near the edge. You must judge from the testimony and experience how many blows it takes to wear out a flatter, the Use of flatters generally, the number of injuries similar to the one under consideration occurring, and -determine whether what happened was an accident or not. If you cOlIle to the conclusion it was an accident, the plaintiff is remediless, and the 'COmpany not liable.
PRICE 17. PRICE
(Dtstrlct COt//I't, E. D. Virginia. J'uue,l8S0.)
Thesssignee of B bankrupt cannot, eltha!' voluntarily or' by service of process, become a party to a suit In a ,state'col1l't against the bankrupt's lands. st!thOrity from as that oourt, under the bankruptcy act. has eXcluBivejurisdiotion over '&he entire estate. , , .\;be assignee is madesparty sucb sutbority't tbe bankrupt after litlgating tbe case dUring aye 'years tel a ftn81 decree in tlie '.te:te subl'etne court, have all injunction in the banki'uptoy, court· against t1;le Ult" outlo,n ahuah,decree. . ',' ,
, In .Bankruptey.· Bill ,by. Warqeld Price, , Price 'Others to enjoiJ;l, the of ,a decree in ,a ,state On/motion to dissQlve SipreliminllTy injunction., Granted. J. 4. Meredith and E. ,Barksdale, for plaintiff. , ", 1lambrough. & Ha'T/1jbrough and Guy « Gillici-rrt, for defendants.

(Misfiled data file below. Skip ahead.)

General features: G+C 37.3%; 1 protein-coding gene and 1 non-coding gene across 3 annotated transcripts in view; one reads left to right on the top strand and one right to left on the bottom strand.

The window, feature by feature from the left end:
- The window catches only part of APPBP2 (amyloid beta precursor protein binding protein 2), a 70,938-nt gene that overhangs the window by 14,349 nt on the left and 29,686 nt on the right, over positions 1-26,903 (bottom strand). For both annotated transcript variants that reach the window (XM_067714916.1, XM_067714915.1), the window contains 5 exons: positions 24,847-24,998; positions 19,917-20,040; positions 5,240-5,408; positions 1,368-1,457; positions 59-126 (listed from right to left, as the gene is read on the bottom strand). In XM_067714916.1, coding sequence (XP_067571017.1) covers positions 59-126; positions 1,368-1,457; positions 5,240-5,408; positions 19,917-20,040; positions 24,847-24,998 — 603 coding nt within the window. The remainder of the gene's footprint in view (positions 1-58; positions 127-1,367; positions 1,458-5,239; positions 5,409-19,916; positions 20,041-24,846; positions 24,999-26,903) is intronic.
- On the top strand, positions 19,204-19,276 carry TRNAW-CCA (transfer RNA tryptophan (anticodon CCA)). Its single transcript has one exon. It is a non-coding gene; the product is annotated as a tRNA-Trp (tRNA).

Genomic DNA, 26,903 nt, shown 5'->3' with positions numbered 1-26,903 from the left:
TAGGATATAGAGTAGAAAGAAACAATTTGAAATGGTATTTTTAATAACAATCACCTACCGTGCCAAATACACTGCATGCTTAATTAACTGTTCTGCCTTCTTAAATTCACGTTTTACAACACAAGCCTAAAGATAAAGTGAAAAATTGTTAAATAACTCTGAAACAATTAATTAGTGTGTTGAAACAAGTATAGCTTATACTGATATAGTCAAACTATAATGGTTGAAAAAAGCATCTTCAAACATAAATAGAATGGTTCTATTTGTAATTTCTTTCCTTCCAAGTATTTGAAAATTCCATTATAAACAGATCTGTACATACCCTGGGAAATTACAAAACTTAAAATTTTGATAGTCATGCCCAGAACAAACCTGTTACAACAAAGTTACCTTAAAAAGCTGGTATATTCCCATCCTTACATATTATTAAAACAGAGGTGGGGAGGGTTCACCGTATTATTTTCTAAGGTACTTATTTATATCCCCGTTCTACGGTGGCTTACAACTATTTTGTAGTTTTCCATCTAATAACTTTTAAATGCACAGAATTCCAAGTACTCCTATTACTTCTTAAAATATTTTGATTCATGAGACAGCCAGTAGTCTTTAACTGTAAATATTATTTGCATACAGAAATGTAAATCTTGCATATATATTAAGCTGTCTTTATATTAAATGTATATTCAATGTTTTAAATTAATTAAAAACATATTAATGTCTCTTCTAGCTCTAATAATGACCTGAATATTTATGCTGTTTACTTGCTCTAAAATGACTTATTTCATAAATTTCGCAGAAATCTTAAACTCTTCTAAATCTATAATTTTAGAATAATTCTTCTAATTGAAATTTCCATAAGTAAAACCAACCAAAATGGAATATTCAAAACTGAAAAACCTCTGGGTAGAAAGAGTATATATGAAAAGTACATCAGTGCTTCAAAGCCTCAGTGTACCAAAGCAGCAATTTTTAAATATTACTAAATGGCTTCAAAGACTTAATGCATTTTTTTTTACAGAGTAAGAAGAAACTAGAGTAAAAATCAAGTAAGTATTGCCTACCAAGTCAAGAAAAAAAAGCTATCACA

HUGHES, J. In this case a lien creditor filed a, bill in a state cpurt in September, 1874, to subject, land of the bankrupt's estate b01,lndby 1rustJ.deed, and Joined the bankrupt. and his, assignee in bankruptcy, among others, as defendants. It was competent ror the creditor to do so, ifhe could 'secure tQe.assignee in bankruptcy as a. but the' assignee h.ad no ilegalautPority ,to become suchdefenda,nt unless by special order of the bankrbptcy court; that court having e:x.clusiv:e juris. diction over the bankrupt's estate, real as well as personal. See sixth clause of section 711, the eighteenth of section 563, and section 4972, Rev. S1. U. S. Unless express authority from the bankruptcy court were necessary to authorize an assignee to be sued in respect to the bankrupt's estate vested by law in him, the law of congress giving exclusive jurisdiction to the bankruptcy court over the bankrupt's estate would be futile, and that jurisdiction would be of no avail. The complainant in the suit in the state court had no right to call the assignee in bankruptcy into that court; nor could the assignee consent to be a party there, ex· cept by express order of this court, granting leave. The suit in the state court was therefore faulty in its inception. Nevertheless it went on to a final decree, and was taken up from that decree by l>etition for .appeal to the appellate court of highest resort in the state, and the peti.